This past weekend, we took our daughter to a pumpkin patch for the first time. She toddled her way along the paths around the pumpkins, bok boked at the turkeys and got to enjoy her first hayride.
My husband and I hadn’t been to a pumpkin patch since we were kids so we ended the visit with what we assumed everyone does at the pumpkin patch: We bought a large pumpkin. The cost: $18. We were a bit taken aback at the price, but we had no frame of reference for what a pumpkin should cost.
Then, we drove to our local Safeway grocery store and saw bins full of similar pumpkins for $6.99 each. “Is this a good deal?” a woman picking through a bin asked us when she heard us remarking on the difference in pumpkin price tags.
Like our fellow shopper, my husband and me, I bet that many people don’t have a frame of reference for what a pumpkin should cost. That’s why today’s hint is to consider buying your pumpkin at a local grocery store or super store, especially if you’re watching your spending like we are.
And I’m not the only one who has noticed how expensive pumpkin patches can be. “When did pumpkins get so expensive?!” blogger Delighted Mamma asked her readers last year, and blogger Easy Travel Mom also found patch pumpkins to be more expensive than grocery stores.
I’m also not the first to recommend going the store vs. patch route. “Skip the pumpkin patch,” recommends a writer at Hot Coupon World, who notes that the patch pumpkin “cost per pound is often twice the cost per pound of what you can find in your local grocery stores” thanks to all the patch extras (like hayrides and hot apple cider). Similarly, blogger Cinchy Shopper says to “avoid the pumpkin patch” if you want to save money on a pumpkin.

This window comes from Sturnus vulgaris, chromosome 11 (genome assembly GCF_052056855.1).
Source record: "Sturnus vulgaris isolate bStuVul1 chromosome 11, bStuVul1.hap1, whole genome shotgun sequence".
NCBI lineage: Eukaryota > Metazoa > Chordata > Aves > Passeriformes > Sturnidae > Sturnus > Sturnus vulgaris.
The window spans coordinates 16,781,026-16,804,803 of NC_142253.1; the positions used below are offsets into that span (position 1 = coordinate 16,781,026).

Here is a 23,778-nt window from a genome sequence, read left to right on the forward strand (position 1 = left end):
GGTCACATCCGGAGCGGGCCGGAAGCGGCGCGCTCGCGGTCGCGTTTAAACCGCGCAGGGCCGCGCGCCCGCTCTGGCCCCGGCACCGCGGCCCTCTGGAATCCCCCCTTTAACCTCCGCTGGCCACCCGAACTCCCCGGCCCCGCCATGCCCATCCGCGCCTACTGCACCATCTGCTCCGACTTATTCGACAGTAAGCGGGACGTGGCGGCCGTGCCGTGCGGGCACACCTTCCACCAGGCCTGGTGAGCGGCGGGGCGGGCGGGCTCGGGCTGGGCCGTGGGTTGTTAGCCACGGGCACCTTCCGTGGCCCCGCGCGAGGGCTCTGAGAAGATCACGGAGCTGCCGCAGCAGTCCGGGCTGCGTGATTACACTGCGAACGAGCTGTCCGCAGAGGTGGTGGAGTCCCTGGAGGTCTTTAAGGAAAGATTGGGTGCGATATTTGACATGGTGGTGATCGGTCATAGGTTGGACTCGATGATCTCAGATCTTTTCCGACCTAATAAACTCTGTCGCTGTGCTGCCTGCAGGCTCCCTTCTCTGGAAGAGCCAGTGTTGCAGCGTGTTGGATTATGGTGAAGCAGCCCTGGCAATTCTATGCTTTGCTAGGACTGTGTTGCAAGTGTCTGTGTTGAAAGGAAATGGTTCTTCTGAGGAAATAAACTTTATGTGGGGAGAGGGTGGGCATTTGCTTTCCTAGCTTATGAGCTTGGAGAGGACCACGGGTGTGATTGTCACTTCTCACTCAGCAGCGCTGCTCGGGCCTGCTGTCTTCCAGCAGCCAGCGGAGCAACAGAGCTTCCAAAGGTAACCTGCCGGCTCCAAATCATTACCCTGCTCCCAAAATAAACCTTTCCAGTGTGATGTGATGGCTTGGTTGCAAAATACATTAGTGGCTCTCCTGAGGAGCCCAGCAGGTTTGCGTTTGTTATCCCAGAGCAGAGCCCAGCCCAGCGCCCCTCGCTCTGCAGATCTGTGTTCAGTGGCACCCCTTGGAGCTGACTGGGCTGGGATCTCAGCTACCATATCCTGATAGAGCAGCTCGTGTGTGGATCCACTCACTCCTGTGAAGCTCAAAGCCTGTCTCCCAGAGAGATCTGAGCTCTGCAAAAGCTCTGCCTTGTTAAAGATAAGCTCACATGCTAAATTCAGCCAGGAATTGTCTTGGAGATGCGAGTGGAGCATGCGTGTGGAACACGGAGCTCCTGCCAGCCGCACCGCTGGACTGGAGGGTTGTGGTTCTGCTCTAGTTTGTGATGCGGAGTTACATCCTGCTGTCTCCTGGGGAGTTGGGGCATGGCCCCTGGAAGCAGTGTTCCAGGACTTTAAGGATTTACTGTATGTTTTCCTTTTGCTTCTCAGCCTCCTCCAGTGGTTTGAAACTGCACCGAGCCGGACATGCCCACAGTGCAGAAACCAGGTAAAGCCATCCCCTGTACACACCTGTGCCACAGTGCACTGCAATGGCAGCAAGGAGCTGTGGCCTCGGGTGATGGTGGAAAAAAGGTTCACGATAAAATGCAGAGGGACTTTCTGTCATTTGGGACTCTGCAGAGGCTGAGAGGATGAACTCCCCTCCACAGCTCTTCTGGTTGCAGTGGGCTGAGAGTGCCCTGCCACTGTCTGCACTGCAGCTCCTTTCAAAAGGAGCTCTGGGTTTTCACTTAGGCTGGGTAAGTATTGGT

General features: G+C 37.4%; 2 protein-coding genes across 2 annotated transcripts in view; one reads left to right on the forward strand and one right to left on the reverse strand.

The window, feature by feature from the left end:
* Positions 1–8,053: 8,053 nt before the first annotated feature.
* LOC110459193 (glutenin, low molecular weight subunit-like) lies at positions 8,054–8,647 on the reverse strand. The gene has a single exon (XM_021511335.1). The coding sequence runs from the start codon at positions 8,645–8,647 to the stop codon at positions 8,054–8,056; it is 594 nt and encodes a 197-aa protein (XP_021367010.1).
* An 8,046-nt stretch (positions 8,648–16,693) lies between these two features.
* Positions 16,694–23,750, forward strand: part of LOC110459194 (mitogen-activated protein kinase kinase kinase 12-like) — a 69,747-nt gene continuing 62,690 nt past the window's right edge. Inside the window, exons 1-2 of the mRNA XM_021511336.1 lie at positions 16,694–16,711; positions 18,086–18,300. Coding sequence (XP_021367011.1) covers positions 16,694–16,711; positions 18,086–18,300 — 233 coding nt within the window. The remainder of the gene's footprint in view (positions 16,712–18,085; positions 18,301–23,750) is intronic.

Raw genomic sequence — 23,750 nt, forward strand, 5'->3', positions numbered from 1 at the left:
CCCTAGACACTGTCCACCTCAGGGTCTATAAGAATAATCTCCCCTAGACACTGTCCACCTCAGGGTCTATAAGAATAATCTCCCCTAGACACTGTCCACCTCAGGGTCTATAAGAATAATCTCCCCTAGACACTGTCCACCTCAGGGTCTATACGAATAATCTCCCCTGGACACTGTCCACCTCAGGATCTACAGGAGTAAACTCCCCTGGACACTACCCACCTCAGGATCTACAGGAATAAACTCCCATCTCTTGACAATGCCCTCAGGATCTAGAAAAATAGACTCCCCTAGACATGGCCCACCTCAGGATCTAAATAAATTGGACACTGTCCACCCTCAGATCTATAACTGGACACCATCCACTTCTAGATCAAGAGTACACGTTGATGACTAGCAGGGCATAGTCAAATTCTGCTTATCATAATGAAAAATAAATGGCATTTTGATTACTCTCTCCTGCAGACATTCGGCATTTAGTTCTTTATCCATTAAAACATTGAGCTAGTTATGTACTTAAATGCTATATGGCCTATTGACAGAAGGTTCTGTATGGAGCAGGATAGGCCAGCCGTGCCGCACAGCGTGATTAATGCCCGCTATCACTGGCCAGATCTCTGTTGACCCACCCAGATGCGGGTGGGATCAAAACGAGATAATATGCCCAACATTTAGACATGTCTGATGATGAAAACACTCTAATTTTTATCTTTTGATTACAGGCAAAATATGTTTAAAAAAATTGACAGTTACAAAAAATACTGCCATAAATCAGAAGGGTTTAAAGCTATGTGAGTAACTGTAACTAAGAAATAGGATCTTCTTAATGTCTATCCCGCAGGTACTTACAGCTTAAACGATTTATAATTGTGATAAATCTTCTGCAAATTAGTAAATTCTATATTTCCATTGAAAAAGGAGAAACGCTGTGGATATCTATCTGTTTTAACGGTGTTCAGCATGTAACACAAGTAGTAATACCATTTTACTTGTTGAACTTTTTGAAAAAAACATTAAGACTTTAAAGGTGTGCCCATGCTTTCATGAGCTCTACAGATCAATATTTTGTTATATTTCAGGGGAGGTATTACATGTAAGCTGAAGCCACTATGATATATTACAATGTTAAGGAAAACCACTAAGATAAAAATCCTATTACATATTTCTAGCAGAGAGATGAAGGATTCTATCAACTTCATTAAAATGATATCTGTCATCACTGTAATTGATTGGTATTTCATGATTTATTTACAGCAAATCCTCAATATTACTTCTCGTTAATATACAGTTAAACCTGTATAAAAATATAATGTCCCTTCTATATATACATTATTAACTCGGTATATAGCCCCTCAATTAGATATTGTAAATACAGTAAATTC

To be sure, you’re going to find more selection at a pumpkin patch, going to a patch is a nice experience for kids and adults like, and it’s always nice to support local businesses. In addition, every area is different so pumpkin patches may be the cheaper alternative in some regions of the country.
Meanwhile, if you really want to be frugal, there are other strategies that may be cheaper than buying a pumpkin every year. For instance, here are a couple ideas from various bloggers (including those cited above): opt for a fake pumpkin that you could use year after year and opt for a pumpkin alternative (like these clever jack-o’-lanterns blogger From Downriver to Downright Country crafted from baby food jars).
Finally, the patch by us had free admission so we could have had the same experience regardless of how much we spent on a pumpkin. And we could have supported the business in other ways. We did go on a $3-a-person hayride, or we could have bought a tiny, less expensive pumpkin at the patch (the smallest ones were 75 cents each, only slightly above Safeway’s 69-cent versions), and made our bigger pumpkin purchase at Safeway.
What are your tips for saving on pumpkins and Halloween decorations in general?